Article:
HAMR Industries Brings Military 3D Printing Research to Neighborhood 91

Share this Article

Located at Pittsburgh International Airport, the 3D printing industrial park known as Neighborhood 91 is quickly growing. The latest resident to take up a spot is materials and manufacturing developer HAMR Industries, who is working with the area’s master planner, The Buncher Company, to create an R&D and production facility in the additive manufacturing (AM) community.

HAMR claims to have developed a process for 3D printing solid oxide fuel cells in as little as three steps.

Founded by Penn State University graduate researchers Michael Schmitt and Jeremy Schreiber, HAMR is a military-focused firm dedicated to commercializing academic research related to parts and materials made for harsh and extreme environments. This includes components for “gas turbine engines, hypersonics, directed energy weapons, advanced munitions, nuclear power, plasma facing components for fusion, 3D printed solid oxide fuel cells, downhole equipment for oil & gas, among others.” HAMR already boasts ownership of a WarpSPEE3D 3D printer, a cold spray metal AM system adopted by militaries globally and has developed a method for 3D printing solid oxide fuel cells and ceramic matrix composites.

“The advantages of Neighborhood 91 are clear, and HAMR is excited to join the Neighborhood,” said CEO and Senior Research Scientist at HAMR Industries LLC Dr. Michael P. Schmitt. “HAMR has acquired new AM equipment that will allow us to rapidly expand and mature our technologies, and N91 provides the perfect ecosystem to foster innovation.”

Brian Goetz, Executive Vice President of The Buncher Company, the master developer of Neighborhood 91 said: “In a brief three years, Neighborhood 91 went from concept to reality as a result of partnership with the community and innovative companies that believe in N91’s overall mission of condensing and accelerating the AM supply chain process.”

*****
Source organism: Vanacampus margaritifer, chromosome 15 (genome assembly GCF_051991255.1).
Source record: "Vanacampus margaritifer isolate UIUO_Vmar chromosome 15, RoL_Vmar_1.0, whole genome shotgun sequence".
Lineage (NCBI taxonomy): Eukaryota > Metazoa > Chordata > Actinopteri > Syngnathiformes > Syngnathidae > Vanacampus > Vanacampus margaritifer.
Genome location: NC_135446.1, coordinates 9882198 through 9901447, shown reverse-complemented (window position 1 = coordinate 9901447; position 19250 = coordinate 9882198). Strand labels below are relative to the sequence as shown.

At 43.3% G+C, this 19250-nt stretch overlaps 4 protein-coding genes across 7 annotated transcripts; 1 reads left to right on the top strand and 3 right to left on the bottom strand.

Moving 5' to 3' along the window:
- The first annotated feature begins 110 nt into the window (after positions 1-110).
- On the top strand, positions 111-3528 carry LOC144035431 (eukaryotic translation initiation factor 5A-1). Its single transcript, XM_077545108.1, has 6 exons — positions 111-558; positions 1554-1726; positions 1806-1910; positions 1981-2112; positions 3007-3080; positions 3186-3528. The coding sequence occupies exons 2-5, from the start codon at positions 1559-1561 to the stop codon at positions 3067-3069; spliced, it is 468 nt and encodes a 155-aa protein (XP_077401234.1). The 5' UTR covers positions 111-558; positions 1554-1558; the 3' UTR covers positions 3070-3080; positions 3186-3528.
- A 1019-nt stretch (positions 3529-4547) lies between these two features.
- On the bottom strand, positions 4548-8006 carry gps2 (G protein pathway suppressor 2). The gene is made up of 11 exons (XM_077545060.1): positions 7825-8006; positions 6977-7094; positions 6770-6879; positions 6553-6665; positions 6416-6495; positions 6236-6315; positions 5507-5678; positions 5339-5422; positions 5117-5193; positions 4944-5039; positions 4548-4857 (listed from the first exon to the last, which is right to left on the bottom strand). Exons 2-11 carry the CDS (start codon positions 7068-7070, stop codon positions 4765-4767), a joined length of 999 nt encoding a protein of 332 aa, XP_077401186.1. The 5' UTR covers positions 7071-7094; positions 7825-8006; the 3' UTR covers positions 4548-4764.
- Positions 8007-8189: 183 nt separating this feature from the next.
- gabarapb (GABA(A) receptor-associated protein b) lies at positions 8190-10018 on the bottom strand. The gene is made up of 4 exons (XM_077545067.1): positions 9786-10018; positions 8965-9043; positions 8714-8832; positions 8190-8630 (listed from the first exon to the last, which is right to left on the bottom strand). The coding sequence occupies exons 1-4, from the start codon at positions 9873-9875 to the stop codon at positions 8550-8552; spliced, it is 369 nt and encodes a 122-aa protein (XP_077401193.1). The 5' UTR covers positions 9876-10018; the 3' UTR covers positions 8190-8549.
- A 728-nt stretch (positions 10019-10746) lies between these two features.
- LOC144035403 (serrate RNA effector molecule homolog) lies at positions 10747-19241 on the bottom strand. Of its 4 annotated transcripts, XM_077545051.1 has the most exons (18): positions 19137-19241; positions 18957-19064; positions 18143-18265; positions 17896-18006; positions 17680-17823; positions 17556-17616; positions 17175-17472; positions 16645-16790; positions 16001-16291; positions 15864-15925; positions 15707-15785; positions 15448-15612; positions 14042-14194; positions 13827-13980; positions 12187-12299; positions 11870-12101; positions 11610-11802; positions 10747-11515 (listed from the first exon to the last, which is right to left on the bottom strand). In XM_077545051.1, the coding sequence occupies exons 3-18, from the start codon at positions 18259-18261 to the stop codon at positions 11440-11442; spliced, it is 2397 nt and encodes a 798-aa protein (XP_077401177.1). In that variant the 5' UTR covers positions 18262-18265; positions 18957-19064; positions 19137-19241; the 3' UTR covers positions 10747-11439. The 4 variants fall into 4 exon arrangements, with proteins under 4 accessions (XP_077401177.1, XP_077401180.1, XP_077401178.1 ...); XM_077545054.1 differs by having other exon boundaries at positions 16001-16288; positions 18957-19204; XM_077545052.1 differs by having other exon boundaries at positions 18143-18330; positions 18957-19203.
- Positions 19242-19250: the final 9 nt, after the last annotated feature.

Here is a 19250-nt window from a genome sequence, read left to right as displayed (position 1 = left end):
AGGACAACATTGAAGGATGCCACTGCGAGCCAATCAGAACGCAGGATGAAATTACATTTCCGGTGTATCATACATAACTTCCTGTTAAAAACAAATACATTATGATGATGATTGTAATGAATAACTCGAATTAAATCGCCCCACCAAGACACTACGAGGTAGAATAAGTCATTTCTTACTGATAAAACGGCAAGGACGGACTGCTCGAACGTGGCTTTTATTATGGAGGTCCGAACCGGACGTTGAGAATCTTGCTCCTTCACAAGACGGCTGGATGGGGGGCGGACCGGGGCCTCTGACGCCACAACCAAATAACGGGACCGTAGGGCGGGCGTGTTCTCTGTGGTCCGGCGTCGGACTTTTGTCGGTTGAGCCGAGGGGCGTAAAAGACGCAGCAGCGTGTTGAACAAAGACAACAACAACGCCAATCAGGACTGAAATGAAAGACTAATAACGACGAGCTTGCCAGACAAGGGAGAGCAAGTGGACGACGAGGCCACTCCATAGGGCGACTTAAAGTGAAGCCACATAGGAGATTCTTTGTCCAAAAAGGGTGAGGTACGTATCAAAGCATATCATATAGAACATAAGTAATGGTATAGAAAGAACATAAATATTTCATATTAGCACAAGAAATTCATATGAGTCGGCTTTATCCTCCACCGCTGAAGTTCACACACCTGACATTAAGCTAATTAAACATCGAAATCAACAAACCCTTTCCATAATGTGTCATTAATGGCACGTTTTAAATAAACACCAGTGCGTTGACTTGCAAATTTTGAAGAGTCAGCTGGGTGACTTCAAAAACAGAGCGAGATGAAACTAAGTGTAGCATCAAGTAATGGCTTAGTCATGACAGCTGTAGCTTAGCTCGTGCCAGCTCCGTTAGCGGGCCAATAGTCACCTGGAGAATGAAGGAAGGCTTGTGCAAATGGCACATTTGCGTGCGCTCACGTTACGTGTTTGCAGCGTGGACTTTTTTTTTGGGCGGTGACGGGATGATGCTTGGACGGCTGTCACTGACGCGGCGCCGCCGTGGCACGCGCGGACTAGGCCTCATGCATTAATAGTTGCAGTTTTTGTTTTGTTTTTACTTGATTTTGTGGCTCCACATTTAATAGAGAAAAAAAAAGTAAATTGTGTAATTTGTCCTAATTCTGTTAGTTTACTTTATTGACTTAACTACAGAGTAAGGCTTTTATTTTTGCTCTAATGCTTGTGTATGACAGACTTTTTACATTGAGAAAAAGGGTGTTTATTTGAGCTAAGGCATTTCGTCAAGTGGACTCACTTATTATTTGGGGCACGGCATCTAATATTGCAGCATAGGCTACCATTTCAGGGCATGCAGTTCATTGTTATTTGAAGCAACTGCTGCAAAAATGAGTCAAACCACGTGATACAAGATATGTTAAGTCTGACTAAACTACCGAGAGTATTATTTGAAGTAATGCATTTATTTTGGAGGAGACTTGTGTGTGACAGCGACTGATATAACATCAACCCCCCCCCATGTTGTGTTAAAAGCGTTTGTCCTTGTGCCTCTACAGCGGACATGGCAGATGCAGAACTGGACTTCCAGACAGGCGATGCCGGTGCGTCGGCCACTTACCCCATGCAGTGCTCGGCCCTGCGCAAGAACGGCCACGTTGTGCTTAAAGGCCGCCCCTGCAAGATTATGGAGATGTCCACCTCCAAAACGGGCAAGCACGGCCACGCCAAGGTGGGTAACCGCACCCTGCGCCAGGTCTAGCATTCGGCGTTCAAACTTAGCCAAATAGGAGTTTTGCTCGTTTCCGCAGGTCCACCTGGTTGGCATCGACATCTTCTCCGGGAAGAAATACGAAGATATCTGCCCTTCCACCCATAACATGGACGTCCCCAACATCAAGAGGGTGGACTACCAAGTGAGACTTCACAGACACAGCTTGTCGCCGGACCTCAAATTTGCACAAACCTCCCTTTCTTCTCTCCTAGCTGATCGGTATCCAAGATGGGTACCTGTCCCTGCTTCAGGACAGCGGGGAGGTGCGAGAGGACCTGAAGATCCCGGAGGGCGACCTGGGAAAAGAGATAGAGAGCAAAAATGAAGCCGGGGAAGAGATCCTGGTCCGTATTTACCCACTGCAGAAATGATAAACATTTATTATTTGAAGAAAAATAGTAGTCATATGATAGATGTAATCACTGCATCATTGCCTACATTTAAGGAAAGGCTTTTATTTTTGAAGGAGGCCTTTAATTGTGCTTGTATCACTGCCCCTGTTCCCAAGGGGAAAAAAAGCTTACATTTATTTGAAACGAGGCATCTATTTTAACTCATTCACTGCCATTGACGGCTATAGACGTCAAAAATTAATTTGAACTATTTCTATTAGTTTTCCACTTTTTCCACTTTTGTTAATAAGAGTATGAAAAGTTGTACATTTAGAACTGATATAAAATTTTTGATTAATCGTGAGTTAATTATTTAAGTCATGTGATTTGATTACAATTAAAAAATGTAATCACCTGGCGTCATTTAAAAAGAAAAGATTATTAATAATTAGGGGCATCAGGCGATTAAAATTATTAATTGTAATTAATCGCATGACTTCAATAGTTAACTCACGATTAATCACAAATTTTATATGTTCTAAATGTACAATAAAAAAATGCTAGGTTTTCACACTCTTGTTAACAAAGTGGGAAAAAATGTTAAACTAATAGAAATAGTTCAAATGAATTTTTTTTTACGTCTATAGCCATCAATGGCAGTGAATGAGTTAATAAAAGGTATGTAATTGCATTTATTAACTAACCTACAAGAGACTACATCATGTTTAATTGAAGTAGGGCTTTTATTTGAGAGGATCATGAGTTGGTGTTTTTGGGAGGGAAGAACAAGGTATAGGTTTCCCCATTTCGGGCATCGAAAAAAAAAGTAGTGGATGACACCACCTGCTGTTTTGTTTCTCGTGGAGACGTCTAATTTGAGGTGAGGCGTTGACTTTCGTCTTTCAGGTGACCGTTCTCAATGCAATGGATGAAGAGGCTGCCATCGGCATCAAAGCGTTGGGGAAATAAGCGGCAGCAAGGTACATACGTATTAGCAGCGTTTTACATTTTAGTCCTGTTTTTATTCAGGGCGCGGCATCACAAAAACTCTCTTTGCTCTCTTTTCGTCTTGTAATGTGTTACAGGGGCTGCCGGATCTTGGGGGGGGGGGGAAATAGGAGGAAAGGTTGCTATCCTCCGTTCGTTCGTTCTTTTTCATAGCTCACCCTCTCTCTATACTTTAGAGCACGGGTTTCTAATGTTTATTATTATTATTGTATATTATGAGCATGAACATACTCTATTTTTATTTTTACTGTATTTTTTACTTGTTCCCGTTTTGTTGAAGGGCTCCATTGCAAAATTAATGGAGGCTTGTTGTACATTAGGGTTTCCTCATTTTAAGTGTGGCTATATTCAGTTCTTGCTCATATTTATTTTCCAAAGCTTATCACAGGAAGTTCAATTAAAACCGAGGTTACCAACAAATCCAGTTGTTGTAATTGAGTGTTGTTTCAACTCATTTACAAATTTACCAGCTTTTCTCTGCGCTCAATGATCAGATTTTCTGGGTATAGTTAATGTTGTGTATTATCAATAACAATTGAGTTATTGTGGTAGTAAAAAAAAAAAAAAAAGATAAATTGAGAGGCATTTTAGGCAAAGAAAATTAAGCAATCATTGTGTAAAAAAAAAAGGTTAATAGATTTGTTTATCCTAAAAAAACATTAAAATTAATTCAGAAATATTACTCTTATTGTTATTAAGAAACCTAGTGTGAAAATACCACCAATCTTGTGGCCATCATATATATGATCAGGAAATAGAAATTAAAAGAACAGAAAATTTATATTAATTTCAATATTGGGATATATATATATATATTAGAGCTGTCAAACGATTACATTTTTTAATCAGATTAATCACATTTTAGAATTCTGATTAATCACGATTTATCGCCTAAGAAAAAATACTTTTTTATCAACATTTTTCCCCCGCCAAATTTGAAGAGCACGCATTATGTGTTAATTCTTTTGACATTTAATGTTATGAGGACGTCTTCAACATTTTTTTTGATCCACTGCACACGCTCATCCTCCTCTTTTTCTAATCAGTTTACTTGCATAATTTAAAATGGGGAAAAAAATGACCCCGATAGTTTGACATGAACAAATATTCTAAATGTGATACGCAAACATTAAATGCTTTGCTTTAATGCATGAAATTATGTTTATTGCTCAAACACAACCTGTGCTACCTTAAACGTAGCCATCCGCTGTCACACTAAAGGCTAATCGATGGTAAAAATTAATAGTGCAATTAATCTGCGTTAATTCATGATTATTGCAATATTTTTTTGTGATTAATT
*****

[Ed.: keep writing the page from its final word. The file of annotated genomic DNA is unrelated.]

HAMR joins a number of interesting players in the AM space at Neighborhood 91, including recycling and production company Arencibia, service provider Cumberland Additive, and rail company Wabtec. Mostly recently, Metal Powder Works (MPW) moved in to introduce its low-energy, low-cost metal powder production technology. One can imagine MPW working with HAMR to produce unique materials for military applications. The Neighborhood’s location at the local airport can then see parts, possibly made by Cumberland, shipped off to a client elsewhere in the world.

Images courtesy of HAMR.

Share this Article

Recent News

Hinetics 3D Prints Heatsinks for Electric Aviation via Protolabs

PROFORGE 250 3D Printer Boasts Two Printheads for Roughly $1,000


3D Design

3D Printed Art

3D Printed Food

3D Printed Guns

You May Also Like

3D Printing News Briefs, June 15, 2024: 3D Printed Research & Lamps & Guns & More

In 3D Printing News Briefs today, we’ll start with some business and research news, then move on to a software tool. We’ve got a story about an accused terrorist and...

Researchers Gain New Levels of Control over Volumetric 3D Printing

A recent study published in Advanced Materials Technologies by Nathaniel Corrigan, Xichuan Li, Jin Zhang, and Cyrille Boyer delves into the advancements in xolography, a pioneering volumetric 3D printing method....

Now on Kickstarter: The “First Stable Desktop Pellet 3D Printer”

Kickstarter has been the graveyard for several high-profile 3D printers. The crowdfunding platform has also introduced numerous subpar 3D printers, alongside some truly outstanding ones. It was on Kickstarter that...


Revolutionizing Additive Manufacturing: A Deep Dive into Hybrid and Multi-Material Printing with PAEKs

The landscape of additive manufacturing is undergoing a profound transformation with the integration of PolyArylEtherKetone (PAEK) polymers. In this article, we explore the exciting possibilities, practical applications, and challenges associated...